People actually come to the Republic to get drunk. Sad, but true, and very easy to do. The prices are very low. Beer typically sells for under a dollar for half a liter; we got half-liters of helles at the Eggenberg brewery taproom in Ceske Krumlov for 13 Koruna, approximately 56. That will get you seventeen half-liters of beer for ten bucks. More than enough to sink your ship, but you won't find Czechs sucking it down like that. Okay, partly that's because it ain't so cheap for them...They live there. The dark lager at U Fleku in Prague is deemed too expensive by Czechs because it costs as much as two bucks for a half liter; "for tourists," they say. 

This whole "cheap beer, no drunks" thing pretty much knocks the neo-prohibitionist's precious idea of raising taxes to stop underage drinking into a cocked hat, but again, that's not really what I wanted to talk about. What I want to talk about is how the Czechs absolutely, no doubts, more-so than even the Germans, get it. This is a  beer culture in that beer has totally permeated the culture. It's not about variety, God knows. The Czechs are almost as single-minded about beer as the Irish used to be. There's the light lager, which comes in 10 and 12 strengths, and there's dark lager. And that's just about it. There are some very small breweries making other beers, and some of them are delicious, but the aforementioned three beer types are probably 98.5% of the beer consumed in the Republic, and not much of that is dark lager.

Okay, so it's not the variety we beer punks would like to see. But it's accepted, without a second thought. I don't know how many times I've said it about booze laws, about American attitudes about beer and drinking: I just want to be treated like an adult. Treat me like an adult and I'll act like one. That's an old, old idea, after all: familiar with the expression "Do unto others as you would have them do unto you"? There are not a bunch of silly, restrictive laws in the Republic, there was not a bunch of anti-alcohol propaganda and nanny-state "alcohol units" horsecrap, and people handled their own lives quite well, while still drinking a lot of their excellent lager beer. It was, notably, the people who came into the country from outside who were the drunks, the people from the nanny-states! What the heck does that say?

It says to me that the booze laws that work best are those that restrict least. The only real booze laws in the Republic are about quality standards for the brewers and servers, and very strict drunk driving laws. Otherwise...not much being said. Oh, how refreshing.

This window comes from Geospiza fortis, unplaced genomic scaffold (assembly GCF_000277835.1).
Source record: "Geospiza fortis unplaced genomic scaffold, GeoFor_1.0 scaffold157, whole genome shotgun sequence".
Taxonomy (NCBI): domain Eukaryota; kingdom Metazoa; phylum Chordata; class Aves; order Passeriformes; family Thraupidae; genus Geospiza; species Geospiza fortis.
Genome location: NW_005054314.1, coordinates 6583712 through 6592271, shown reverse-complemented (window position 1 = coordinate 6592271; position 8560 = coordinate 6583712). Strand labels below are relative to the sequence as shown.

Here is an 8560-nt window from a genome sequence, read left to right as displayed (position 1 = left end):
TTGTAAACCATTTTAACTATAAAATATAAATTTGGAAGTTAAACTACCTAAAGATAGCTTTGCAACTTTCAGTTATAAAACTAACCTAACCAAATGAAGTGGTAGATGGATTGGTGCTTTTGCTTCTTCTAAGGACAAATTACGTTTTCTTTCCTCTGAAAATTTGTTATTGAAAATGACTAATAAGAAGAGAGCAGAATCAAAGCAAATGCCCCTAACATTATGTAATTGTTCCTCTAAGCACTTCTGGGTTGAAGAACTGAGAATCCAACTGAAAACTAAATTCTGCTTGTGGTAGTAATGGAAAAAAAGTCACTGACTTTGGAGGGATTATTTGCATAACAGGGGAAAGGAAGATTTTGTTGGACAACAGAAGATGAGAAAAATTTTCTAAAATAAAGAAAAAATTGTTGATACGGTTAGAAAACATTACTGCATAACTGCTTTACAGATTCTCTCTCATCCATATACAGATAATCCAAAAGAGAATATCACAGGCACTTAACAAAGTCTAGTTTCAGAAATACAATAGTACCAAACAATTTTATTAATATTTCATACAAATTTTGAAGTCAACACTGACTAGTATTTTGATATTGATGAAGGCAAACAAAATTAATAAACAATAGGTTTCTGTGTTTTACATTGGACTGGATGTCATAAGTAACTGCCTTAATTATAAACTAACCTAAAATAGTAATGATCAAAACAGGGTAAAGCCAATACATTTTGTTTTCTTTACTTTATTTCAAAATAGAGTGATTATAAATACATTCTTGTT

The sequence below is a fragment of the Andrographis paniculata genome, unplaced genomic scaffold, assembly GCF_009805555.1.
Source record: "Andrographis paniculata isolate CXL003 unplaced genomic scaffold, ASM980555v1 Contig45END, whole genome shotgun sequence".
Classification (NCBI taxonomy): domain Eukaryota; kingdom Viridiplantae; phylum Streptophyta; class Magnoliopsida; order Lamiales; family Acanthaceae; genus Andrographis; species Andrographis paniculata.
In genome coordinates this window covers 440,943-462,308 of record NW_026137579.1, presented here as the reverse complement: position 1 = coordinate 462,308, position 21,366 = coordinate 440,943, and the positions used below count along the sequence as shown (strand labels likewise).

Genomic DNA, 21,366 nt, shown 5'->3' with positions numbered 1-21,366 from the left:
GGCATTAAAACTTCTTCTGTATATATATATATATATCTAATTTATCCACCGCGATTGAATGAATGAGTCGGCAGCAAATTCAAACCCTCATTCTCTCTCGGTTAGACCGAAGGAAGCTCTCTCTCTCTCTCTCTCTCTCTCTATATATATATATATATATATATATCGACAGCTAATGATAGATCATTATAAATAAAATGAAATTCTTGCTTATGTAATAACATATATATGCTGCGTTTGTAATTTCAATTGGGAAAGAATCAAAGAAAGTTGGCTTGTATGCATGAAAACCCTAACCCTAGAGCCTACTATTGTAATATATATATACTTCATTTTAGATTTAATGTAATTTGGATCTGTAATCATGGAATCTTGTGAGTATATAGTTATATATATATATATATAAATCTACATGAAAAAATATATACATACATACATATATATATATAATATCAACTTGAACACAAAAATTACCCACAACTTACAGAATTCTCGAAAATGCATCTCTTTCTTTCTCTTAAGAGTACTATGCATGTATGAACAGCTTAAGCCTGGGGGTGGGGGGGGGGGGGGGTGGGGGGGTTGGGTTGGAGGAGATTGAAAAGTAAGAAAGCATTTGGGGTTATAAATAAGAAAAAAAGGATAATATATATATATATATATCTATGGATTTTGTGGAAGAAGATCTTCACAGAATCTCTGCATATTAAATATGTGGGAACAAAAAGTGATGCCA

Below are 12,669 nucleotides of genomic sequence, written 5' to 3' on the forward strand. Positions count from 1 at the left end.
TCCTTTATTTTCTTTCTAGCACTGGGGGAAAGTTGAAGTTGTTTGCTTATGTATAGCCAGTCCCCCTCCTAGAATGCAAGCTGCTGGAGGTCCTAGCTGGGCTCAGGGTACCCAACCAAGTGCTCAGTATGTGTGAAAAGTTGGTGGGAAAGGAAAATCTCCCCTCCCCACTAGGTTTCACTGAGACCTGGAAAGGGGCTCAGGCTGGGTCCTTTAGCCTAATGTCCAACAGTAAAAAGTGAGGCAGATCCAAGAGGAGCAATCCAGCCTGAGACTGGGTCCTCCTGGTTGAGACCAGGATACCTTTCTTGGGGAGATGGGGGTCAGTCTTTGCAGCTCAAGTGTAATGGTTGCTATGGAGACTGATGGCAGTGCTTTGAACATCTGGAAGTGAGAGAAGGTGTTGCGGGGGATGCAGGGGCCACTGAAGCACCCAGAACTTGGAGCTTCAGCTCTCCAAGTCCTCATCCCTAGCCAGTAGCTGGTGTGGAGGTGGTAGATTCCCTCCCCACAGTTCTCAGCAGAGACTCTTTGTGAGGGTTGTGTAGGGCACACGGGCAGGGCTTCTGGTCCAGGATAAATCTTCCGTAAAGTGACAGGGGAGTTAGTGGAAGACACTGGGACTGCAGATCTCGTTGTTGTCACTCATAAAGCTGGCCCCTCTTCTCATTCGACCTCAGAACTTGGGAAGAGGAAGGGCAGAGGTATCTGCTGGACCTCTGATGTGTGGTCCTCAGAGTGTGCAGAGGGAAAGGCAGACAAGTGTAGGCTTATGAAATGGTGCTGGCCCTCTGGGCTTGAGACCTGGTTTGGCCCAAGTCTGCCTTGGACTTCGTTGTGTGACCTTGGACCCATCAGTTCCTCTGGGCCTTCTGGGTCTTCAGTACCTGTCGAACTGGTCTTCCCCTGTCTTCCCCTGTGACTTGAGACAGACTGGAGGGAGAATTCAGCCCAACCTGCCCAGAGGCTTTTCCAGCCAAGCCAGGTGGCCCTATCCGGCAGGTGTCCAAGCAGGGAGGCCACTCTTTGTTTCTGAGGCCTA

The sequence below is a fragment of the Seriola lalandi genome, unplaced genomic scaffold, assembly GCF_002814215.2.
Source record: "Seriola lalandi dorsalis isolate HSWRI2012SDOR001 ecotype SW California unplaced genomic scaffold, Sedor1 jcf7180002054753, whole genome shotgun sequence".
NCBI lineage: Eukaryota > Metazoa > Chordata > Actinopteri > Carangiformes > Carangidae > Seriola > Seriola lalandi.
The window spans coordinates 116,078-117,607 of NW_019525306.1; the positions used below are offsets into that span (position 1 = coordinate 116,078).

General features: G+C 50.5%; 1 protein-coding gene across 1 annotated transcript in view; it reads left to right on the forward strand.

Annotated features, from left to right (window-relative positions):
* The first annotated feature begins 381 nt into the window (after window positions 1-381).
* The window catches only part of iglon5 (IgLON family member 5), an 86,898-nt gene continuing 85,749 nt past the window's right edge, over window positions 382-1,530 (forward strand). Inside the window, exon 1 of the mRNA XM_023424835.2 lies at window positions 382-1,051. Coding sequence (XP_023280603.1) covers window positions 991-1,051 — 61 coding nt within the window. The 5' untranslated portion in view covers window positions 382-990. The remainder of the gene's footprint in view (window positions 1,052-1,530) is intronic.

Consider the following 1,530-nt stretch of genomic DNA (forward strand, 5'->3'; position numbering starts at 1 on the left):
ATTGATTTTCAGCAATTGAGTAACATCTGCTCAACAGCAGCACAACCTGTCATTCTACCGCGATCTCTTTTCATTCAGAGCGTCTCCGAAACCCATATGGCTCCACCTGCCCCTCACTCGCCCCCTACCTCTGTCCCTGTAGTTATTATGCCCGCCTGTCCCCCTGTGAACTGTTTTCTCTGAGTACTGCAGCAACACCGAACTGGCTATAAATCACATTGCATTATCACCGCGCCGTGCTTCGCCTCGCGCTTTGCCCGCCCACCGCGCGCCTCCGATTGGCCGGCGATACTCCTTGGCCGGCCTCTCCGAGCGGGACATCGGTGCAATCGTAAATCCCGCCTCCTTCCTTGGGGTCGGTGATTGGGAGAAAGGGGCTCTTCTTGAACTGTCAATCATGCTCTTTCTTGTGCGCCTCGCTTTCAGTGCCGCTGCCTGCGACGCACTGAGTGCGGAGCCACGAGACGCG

It also says to me that in the absence of that kind of attitude, the brewers can act like adults too, and be proud of their products, a pride that in turn engenders pride in the people who drink them. Czechs are proud of their beer, and rightly so. It's not only good, it has a great world-wide reputation and is a strong source of export earnings for the country.  

Prague was very high on my list of places to visit. It's still a place I'd like to do a bit more poking around in, although the language is excruciatingly opaque for a Germano-English speaker like myself. But I know that when I return -- and I will -- landing at Ruzyne Airport is going to be like landing at Louisville International: with a sigh, a smile, and a subtle relaxation of all my unknowingly-tensed muscles, I will be with my people. It's a place where it's okay to want a beer, get a beer, drink a beer, and talk and relax while having another beer. And everyone drinks something with some flavor to it; they're drinking it because they really like the beer -- not because they're watching their carbs, or because they'd really rather have something else, but this has 15% fewer calories, or because this is the beer they think their peer group favors

Beer in Prague is like air. It's everywhere, it's normal and natural, and no one even notices it. Except we tourists who are used to metered and bottled air, like astronauts who no longer have to worry about the air supply.  No need to worry about the beer supply in Prague; they've got plenty, and they're real good about spreading it around. Ah. My beer people. Ma Pivo Vlast.


Copyright 2008 Lew Bryson. All rights reserved. 
Fee required for reprints in any commercial media.
Revised: June 01, 2005